5. Collapsible Bowls
Bringing water isn’t all that helpful without a vessel for your dog(s) to drink out of. There are a lot of options out there, from foldable fabric pocket bowls to bottles with bowls attached to them and a million designs in between. My personal preference is collapsible silicone bowls with a carabiner. They’re easy to wash, they don’t absorb water. My dogs don’t really like the fabric ones because they’re generally taller and less open. This means they’re often folding in on themselves and your dog needs to stick his or her face in this weird collapsing thing to get to water. The LAST thing you want is a bowl that your dog is scared of and therefor won’t drink out of. These Dexas collapsible travel cups are our absolute favorite.
Especially on more technical hikes, a harness can be a really helpful tool. Whether it’s because your dog is a puller, or they have a strong prey drive, or maybe they’re great on leash but it’s a technical trail. We use harnesses on ALL of our hikes over a mile or so and I really appreciate the extra security. I find it especially helpful near ledges, on rock terrain, steep inclines, and wobbly suspension bridges like the one pictured above.
Not only do you have a more secure attachment to your dog, but a lot of them also have handles just in case you need to grab your dog. Some are more for maneuvering and control, like this Hurtta Active Harness. Others can be used to lift dogs if needed, like the Ruffwear Webmaster harness. Read the full review of our favorite, the Active Harness, (pictured above) here.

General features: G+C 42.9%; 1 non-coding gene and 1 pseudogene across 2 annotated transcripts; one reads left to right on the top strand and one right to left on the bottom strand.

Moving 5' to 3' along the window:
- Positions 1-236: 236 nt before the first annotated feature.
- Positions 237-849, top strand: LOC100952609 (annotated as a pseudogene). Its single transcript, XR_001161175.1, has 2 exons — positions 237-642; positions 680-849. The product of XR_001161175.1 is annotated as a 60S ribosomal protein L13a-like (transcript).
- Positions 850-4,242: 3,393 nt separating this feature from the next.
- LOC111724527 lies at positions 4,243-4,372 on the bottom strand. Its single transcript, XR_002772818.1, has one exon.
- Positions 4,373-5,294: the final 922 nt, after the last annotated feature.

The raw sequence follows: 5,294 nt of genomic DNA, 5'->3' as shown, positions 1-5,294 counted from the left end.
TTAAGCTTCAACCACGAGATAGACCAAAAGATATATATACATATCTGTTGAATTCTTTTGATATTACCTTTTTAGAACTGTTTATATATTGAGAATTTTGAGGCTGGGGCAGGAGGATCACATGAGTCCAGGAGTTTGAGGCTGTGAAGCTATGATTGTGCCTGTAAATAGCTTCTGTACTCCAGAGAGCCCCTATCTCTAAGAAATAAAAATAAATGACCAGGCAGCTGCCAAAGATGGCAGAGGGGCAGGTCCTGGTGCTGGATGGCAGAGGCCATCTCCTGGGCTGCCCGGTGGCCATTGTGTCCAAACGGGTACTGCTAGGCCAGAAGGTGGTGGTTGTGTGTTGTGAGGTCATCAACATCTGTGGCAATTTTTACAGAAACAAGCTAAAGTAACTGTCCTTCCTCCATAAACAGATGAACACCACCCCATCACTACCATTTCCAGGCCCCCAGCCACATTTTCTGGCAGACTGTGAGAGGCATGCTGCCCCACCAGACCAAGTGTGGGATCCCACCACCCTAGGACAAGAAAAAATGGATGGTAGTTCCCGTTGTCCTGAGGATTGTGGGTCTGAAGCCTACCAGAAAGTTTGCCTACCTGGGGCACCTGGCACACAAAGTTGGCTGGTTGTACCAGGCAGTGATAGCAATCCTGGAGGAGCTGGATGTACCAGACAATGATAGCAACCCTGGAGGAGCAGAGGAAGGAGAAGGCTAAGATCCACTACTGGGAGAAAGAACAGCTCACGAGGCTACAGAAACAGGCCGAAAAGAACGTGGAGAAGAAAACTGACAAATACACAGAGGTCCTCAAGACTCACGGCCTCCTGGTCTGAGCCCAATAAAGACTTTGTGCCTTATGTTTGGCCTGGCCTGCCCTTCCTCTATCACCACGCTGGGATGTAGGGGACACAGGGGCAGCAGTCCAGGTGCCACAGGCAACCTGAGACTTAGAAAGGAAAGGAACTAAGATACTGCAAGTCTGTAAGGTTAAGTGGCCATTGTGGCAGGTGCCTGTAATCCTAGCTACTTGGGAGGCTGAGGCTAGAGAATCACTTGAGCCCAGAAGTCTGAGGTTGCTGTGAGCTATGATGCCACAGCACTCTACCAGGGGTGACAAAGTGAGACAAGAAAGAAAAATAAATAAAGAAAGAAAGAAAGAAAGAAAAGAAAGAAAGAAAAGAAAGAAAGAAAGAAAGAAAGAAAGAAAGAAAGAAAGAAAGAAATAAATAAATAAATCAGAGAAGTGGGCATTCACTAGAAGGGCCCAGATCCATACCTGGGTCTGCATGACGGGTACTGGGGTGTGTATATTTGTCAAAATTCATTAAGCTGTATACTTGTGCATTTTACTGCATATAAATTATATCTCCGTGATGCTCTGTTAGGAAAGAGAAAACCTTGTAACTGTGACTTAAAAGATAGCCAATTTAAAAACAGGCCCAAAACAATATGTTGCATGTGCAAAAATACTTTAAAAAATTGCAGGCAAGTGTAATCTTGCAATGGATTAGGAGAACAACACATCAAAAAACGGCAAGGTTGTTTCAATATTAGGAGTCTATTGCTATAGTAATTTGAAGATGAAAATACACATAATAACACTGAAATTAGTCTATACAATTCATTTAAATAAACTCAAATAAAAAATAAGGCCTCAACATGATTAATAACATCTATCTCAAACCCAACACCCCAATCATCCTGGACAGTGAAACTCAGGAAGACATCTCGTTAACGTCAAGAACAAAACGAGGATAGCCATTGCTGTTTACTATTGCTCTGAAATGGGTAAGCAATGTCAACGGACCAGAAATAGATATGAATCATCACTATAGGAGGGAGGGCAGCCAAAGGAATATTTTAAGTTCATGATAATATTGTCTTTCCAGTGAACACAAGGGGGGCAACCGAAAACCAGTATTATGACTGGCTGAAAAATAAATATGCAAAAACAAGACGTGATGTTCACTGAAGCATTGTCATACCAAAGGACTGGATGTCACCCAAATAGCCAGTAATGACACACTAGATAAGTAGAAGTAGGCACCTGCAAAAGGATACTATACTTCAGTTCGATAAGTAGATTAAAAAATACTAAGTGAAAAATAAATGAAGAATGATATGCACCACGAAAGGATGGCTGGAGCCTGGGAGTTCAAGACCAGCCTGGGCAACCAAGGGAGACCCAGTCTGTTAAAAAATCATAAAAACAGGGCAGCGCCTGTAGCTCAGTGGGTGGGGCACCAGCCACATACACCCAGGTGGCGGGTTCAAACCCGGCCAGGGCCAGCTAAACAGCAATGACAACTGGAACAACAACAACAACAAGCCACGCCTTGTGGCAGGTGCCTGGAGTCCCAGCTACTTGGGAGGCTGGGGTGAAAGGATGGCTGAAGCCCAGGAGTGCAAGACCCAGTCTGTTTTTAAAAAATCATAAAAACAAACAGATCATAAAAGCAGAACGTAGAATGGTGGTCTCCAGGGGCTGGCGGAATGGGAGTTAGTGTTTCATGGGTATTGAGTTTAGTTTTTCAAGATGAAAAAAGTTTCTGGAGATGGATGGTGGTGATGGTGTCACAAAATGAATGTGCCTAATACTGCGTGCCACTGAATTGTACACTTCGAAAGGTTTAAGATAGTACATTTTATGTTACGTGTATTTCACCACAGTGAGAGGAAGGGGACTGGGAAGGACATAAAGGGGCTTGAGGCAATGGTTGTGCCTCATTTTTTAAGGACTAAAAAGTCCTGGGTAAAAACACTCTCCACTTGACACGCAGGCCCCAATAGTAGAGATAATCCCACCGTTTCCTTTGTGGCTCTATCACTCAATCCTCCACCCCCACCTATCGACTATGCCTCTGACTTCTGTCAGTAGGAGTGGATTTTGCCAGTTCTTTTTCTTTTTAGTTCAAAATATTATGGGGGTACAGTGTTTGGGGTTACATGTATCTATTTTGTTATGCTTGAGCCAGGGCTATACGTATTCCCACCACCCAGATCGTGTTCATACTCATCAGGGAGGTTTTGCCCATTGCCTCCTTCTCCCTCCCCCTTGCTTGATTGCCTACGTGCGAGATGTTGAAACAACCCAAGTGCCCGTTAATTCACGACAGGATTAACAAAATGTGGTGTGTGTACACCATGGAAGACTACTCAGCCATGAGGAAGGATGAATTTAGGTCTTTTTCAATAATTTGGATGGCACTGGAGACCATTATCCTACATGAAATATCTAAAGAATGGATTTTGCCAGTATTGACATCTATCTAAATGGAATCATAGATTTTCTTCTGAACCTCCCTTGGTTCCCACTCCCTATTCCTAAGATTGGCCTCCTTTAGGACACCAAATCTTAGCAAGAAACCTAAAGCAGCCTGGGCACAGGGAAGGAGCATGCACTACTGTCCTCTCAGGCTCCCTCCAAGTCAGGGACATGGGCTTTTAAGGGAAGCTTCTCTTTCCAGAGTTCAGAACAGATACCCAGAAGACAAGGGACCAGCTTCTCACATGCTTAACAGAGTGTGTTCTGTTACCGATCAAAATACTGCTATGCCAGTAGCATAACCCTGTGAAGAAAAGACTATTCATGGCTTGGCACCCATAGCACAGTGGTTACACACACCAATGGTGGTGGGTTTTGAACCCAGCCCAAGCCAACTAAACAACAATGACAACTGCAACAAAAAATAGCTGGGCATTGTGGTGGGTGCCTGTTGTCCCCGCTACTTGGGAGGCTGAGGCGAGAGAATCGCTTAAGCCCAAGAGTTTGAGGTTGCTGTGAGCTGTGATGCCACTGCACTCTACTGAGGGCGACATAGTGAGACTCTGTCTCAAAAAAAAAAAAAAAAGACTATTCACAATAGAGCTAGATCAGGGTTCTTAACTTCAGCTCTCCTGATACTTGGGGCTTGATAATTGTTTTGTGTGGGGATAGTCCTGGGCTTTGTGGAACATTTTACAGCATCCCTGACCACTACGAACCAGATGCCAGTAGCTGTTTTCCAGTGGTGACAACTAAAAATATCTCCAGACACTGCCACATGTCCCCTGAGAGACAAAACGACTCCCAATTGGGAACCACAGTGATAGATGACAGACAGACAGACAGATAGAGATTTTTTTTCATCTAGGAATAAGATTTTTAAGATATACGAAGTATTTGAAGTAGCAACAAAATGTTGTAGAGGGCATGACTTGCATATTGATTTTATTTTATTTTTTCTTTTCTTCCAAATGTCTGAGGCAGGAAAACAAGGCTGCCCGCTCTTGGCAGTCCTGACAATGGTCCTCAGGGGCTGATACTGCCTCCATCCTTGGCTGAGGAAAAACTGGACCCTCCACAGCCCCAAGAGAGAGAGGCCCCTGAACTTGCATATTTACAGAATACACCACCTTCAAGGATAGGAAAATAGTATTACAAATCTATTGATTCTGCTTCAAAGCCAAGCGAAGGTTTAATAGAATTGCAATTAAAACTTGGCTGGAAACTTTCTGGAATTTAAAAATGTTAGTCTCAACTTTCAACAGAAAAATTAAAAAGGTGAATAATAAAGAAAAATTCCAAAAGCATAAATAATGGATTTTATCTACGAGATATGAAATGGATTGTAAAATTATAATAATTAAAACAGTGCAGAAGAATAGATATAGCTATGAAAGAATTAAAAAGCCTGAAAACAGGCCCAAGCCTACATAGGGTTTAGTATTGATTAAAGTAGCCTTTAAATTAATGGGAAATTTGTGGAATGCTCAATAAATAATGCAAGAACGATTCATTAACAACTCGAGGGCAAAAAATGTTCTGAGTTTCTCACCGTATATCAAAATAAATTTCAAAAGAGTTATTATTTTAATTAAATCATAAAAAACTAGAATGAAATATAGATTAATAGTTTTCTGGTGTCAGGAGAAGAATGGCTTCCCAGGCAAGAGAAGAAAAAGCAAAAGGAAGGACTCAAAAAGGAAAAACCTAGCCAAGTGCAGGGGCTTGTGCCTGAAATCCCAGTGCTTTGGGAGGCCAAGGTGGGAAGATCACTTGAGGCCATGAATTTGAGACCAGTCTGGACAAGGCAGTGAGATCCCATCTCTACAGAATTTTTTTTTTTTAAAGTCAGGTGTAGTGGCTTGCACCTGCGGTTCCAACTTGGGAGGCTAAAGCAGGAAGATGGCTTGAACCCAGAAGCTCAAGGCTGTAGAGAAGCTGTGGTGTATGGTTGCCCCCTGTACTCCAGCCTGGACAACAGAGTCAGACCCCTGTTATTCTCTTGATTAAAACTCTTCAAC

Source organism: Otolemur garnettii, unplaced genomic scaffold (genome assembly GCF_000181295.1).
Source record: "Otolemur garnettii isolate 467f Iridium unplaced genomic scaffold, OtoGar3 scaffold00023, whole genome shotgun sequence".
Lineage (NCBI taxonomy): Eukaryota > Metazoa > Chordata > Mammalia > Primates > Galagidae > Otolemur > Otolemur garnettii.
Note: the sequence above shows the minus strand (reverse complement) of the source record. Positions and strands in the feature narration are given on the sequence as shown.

7. First Aid Kit
First aid kits come in all shapes and sizes. With so many options out there, it’s good to do a bit of research and find one that fits the needs of your particular dogs and your adventures. I personally choose to keep a large, fully stocked kit in my truck (when we are on shorter hikes) and bring a mini kit on hikes. Check out our DIY Dog First Aid kit post for tips on making your own.
To purchase a full size kit, I suggest checking out something like this one from Adventure Medical Kits. I also throw a roll of vet wrap in my backpack before we hit the trail. Be sure to bring human-specific first aid items as well, just in case!
Treats serve two purposes on the trail. First is energy and second is motivation. If you’re on a long hike, you bring snacks right? Trail mix, a granola bar, some fruit. Your dog need extra energy on a long, tiring hike just like you do. They even make energy bars for dogs. Ours love Turbo Pup bars.
The second use for treats is motivation. Wether you need to encourage your dog to cross a wobbly bridge or want to reward them for great recall on the trail, bring treats! We love Zuke’s Mini Naturals, because they’re small and low calorie (so you can give more treats!).
These are some other pieces of gear that you may want to consider based on terrain, trail length, and weather conditions.
- Dog backpack – Let your dog help by carrying their own food and water on longer trails/backpacking trips. We use either Ruffwear or Hurtta packs. (Start light and never make your dog carry more than 25% of their body weight.)
- Dog boots – Consider dog boots for trails with a lot of rocky terrain or extreme temperatures. Hot sand, snow, ice, etc.
- Doggles – For windy hikes in sandy environments or for dogs who like to run head-first into brush, consider dog goggles like RexSpecs
- Jackets – Cold temps? Rainy? Maybe it’s time for a dog jacket
Thanks for reading,
Debbie & The Mutts
Have other gear on your hiking list? Or questions about hiking with your dog? Leave us a comment below!